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Bitcoin Businesses

Square Market Now Accepts Bitcoin 94

An anonymous reader writes "Square today announced it has added support for paying with Bitcoin. As a result, buyers can now use the digital currency to purchase goods and services on Square Market, which allows sellers to create an online storefront with online payment processing. The mobile payment company promises the experience won't feel any different for sellers and they 'don't have to change a thing, except potentially expecting new trailblazing customers and more sales.' In other words, Square wants them to be able to offer Bitcoin as a payment option without any headaches." Stripe is also adding beta support for Bitcoin as a funding source. No word from Paypal yet.
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Square Market Now Accepts Bitcoin

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  • Buy Now (Score:1, Insightful)

    by sexconker ( 1179573 )

    It's going mainstream. Buy now - this is the last push before it gets to $800 - $1000 per Bitcoin (again) and settles for quite some time.
    If you're looking to speculate on BTC, this is the last chance to buy in and get near-guaranteed profits of 50-80% in the short term.

    I currently hold zero Bitcoins, but I may pick some up again. (I mined all my previous BTC.)

    • Re:Buy Now (Score:4, Insightful)

      by Laxori666 ( 748529 ) on Monday March 31, 2014 @07:15PM (#46626535) Homepage
      If you're going to get 50-80% profit in the short term why on earth would you not invest in this? Unless you don't believe your own advice?
      • by Anonymous Coward

        Maybe he already has. If so, it's called pump and dump [].

      • If you're going to get 50-80% profit in the short term why on earth would you not invest in this? Unless you don't believe your own advice?

        Because I'd have to liquidate assets to do so in any meaningful amount, find a reputable exchange, get my money over to it, buy Bitcoins, wait, sell, get my money back out to my other accounts/investments, and report it all on my taxes next year. I'm a very lazy man. That said, if I find a reputable exchange in the next few days I absolutely will be putting money in.

        • So, you're saying that Bitcoins are too much of a hassle to use and too much of a risk to buy and sell because of the exchanges -- even though you're convinced that you're going to get "near-guaranteed 50-80%" profit if you purchase a few bitcoins now.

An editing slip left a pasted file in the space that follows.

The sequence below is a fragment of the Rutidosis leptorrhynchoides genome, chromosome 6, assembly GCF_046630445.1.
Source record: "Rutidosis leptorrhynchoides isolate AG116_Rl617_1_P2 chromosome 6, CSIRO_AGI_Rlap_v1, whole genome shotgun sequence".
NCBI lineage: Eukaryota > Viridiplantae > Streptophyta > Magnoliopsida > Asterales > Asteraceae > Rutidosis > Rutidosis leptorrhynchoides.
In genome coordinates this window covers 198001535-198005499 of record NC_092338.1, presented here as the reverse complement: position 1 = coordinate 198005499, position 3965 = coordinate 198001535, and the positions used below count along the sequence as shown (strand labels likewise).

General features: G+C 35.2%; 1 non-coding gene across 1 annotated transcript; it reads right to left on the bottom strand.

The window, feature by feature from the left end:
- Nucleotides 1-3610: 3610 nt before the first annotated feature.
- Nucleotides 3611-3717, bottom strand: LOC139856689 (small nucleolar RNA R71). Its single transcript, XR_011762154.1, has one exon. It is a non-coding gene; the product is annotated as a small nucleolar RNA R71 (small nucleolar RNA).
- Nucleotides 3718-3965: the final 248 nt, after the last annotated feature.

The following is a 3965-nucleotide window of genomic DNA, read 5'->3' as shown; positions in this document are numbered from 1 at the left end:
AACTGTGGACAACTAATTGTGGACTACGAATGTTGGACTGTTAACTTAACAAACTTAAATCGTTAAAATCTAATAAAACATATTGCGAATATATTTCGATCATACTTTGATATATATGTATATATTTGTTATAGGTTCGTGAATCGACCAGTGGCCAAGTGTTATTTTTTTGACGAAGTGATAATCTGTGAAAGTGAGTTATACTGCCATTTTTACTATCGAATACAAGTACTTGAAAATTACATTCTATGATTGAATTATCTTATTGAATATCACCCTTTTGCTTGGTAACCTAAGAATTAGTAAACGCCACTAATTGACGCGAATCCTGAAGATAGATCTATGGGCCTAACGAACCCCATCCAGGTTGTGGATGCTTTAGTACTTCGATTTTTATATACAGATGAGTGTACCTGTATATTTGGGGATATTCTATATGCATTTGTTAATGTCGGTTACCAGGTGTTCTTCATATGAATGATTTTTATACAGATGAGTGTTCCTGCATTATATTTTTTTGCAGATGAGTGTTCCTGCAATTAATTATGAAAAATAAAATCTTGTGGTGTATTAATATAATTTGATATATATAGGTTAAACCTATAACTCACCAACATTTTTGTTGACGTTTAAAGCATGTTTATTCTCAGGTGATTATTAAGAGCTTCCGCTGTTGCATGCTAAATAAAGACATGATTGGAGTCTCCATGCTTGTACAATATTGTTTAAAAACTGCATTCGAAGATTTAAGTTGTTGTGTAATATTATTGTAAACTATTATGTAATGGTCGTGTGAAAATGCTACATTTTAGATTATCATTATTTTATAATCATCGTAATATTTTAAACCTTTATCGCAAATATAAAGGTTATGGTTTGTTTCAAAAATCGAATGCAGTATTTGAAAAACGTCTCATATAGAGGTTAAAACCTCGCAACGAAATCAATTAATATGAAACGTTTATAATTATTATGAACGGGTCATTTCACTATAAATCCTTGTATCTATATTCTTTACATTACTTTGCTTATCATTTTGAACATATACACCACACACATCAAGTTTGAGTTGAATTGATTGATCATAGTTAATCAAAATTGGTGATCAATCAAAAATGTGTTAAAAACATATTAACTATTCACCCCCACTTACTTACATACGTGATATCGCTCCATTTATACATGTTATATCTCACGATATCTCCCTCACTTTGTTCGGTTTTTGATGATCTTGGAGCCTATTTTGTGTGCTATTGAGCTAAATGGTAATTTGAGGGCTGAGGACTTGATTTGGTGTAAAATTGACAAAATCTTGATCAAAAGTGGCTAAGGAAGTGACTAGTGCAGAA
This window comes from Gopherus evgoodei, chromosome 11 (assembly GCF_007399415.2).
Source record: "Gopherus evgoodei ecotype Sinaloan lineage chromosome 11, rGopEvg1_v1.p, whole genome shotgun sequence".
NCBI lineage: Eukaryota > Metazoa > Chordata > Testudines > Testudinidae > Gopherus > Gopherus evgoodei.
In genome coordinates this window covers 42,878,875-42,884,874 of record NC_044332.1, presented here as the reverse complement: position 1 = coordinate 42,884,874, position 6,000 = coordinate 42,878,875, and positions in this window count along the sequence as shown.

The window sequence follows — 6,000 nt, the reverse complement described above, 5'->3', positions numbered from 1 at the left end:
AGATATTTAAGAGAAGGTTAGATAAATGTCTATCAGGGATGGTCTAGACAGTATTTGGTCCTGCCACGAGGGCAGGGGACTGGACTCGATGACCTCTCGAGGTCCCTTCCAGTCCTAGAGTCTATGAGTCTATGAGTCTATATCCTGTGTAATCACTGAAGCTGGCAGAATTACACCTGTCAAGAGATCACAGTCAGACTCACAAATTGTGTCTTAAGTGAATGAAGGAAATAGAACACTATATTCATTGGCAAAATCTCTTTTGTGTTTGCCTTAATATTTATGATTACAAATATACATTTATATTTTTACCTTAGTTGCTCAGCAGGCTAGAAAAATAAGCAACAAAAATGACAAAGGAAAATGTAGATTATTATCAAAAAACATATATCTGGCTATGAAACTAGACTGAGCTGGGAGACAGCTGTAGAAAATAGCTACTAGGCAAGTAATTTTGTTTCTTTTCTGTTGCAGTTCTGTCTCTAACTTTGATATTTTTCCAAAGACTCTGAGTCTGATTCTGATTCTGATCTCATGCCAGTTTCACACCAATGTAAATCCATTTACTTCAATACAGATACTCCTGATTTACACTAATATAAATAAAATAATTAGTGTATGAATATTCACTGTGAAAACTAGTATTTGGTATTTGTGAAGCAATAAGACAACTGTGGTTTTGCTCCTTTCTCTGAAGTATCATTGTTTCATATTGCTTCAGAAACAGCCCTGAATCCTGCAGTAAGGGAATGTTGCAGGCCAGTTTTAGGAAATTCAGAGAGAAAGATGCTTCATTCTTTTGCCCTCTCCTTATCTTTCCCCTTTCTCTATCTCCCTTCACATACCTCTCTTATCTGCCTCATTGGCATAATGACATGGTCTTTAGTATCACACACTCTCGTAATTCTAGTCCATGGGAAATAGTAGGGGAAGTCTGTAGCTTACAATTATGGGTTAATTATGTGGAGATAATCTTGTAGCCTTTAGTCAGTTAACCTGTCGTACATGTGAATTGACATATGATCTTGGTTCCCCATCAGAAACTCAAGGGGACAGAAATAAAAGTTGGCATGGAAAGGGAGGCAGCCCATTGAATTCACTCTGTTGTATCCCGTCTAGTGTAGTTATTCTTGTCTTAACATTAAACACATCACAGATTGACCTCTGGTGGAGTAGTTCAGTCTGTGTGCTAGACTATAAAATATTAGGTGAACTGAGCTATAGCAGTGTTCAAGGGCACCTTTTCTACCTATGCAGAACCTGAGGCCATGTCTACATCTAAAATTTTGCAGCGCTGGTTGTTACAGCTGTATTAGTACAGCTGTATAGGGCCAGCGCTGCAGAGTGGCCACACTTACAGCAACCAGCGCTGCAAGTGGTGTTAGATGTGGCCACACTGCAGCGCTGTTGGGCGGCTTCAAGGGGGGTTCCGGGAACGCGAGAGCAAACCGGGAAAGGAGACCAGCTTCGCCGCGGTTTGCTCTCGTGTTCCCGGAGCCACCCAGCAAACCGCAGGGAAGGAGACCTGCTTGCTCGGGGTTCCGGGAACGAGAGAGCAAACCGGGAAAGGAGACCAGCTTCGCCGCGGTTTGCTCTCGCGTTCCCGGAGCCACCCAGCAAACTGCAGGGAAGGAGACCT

You can see why some people here might be skeptical of it being the currency of the future.

          • by LF11 ( 18760 )
            For you in your nice cushy Western economy with clean, smiling bank tellers and an account for every stage of your life, there isn't much point to bitcoin. You'll be the last of us to figure it out.

            For the rest of world, it's a different story. Bitcoin's volatility is already less than that of a few "real" currencies.
          • by ColdSam ( 884768 )
            "Bullshit", successfully called.
      • by LF11 ( 18760 )
        Because it is a hassle to get bitcoin unless you either (a) link your bank account to Coinbase or (b) ... uhhh live outside the US?
        • Check ebay. There are quite a few people selling it there, probably hopeing to get a better exchange rate. I purchased 0.02BTC there when I was playing around with it.

          • by LF11 ( 18760 )
            Good call. Steep premium, but that's appropriate since eBay is a terrible environment to sell in.
    • by hodet ( 620484 )

      I thought I was reading /r/bitcoin for a second there.

    • by Anonymous Coward

      HAHAHAHA, who the fuck are you kidding. Bitcoin is going down the drain.

    • If you have money to play with, sure. But dont call it an investment. I have a small amount of my saving that I dont mind if it becomes worth 0 tomorrow (5% of my total saving in an year). I currently am buy bitcoins with it, but I wouldnt consider it an investment at all. Certainly not a good investment.

    • by Alioth ( 221270 )

      No, I don't think so (Bitcoin has already been in the mainstream media for months). Take a look at this chart, I'm pretty sure we're actually in the bull trap right now, and Bitcoin still has a long way to fall: []

  • by Actually, I do RTFA ( 1058596 ) on Monday March 31, 2014 @07:18PM (#46626553)